Probation officers oversee the progress of convicted criminals who have been placed on probation. They check in on job status and make sure that the offender is staying out of trouble. The role is similar to that of a parole officer, except that parole officers work with former inmates who have been released on parole. In some States, the jobs of a probation and parole officer may be unified in a single position. The probation officer's ultimate goal is to help former offenders successfully reintegrate into society. To accomplish this, probation officers work directly with criminal offenders, meeting with them regularly and ensuring that they are complying to the terms of their probation or parole.
Probation Officer Job Description
The primary aspect of a probation officer's job involves regular progress meetings with offenders, as well as their family members and employers. Depending on the individual case, probation officers may be required to provide a variety of services to help the offender stick to the "straight and narrow." These services could include anything from helping a convict obtain employment training to arranging for substance abuse counseling.
Probation officers must keep detailed records of their clients' progress and setbacks. This paperwork is essential, as it may later be used for legal purposes. In many cases, probation officers are actually asked to testify in court and give recommendations regarding the future of their clients' probation status.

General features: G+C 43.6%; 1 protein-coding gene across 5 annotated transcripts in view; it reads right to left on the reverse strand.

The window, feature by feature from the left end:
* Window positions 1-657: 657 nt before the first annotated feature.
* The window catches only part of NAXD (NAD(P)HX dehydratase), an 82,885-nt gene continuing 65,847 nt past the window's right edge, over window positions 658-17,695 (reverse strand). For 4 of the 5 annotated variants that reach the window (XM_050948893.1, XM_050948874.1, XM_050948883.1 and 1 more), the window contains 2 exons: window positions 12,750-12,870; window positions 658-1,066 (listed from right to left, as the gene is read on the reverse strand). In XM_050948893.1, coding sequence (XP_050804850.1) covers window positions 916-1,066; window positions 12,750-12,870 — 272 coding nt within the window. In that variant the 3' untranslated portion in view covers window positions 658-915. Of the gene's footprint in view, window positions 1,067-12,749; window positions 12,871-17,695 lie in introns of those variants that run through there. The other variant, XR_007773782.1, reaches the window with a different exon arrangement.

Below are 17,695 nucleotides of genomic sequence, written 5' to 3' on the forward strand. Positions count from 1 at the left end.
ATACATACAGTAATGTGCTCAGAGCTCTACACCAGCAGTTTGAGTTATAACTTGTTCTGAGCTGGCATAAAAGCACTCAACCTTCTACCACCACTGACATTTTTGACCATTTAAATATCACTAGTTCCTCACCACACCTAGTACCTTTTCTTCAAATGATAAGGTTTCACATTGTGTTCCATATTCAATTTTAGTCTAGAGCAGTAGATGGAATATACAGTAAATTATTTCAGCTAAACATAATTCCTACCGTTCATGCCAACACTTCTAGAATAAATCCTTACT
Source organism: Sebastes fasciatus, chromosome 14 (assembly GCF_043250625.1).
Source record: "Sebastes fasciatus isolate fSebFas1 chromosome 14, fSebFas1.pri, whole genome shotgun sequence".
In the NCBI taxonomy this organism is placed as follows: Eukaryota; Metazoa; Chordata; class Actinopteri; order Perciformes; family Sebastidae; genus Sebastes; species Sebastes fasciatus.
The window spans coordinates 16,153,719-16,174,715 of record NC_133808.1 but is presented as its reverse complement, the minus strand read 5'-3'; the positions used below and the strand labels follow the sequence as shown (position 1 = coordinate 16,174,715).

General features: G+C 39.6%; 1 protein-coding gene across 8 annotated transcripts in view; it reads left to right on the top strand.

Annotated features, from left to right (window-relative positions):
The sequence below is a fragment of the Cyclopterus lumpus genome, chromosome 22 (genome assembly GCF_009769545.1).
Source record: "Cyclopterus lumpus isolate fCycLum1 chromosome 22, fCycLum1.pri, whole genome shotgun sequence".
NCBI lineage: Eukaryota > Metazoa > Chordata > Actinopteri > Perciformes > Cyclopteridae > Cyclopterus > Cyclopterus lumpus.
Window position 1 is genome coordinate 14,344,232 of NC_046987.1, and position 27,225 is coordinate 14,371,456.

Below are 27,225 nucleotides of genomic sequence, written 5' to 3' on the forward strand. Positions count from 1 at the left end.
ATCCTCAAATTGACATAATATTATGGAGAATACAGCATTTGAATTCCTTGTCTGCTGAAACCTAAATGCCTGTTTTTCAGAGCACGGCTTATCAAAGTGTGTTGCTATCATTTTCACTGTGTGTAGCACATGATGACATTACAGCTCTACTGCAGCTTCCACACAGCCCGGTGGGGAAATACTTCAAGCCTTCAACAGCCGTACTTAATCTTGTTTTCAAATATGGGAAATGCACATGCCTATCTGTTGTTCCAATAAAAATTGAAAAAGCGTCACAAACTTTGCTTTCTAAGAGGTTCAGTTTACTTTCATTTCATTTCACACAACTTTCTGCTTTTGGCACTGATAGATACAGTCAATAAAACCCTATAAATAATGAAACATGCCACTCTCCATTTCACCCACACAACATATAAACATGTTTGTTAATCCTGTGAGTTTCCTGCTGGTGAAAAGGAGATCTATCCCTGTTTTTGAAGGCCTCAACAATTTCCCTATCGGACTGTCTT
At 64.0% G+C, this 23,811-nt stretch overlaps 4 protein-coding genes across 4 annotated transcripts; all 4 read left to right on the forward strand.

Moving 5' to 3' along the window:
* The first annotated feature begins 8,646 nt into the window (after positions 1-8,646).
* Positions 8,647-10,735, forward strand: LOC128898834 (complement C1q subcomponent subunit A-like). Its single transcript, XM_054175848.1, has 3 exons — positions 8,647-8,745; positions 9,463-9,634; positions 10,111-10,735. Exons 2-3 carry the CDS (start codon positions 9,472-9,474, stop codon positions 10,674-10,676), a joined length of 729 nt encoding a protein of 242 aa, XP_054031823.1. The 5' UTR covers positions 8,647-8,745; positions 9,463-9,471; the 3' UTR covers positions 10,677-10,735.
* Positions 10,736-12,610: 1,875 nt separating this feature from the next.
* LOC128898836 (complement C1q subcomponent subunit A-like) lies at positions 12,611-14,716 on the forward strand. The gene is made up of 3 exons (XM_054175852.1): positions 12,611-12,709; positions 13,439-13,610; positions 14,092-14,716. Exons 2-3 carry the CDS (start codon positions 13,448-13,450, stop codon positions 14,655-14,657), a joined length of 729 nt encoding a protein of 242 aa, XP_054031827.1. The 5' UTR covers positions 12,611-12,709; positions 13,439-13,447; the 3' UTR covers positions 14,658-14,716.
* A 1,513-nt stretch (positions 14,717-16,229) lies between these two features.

Probation Officer Requirements
Most probation officer jobs require at least a bachelor's degree, preferably in an area like criminal justice, psychology or social work. Many employers in the field ask potential candidates to also pass oral and written exams, as well as a psychological exam. A potential probation officer has to be emotionally and mentally ready for the often difficult job of dealing directly with convicts.
Although it's not always required, many individuals pursuing this career earn an advanced degree such as a master's in a related field. Some kind of related work experience in corrections, criminal justice, social work and/or counseling also plays a huge role when it comes to securing a position. In addition, most probation officers must complete a formal training program, which is often government or state-sponsored, before they can start working independently.
Probation Officer Career Outlook
Job prospects for probation officers are expected to be excellent in coming years. The Bureau of Labor Statistics reports that employment of probation officers and correctional treatment specialists is expected to jump 19 percent from 2008 to 2018. The median annual salary for probation officers is $46,530, according to the BLS.
Probation Officer Trends
In recent years, the prison system has shifted its focus towards rehabilitation in an attempt to ensure that former prisoners are able to stay out of jail. As this trend continues, it's likely that demand for skilled probation officers, who keep track of offenders progress, will increase as well.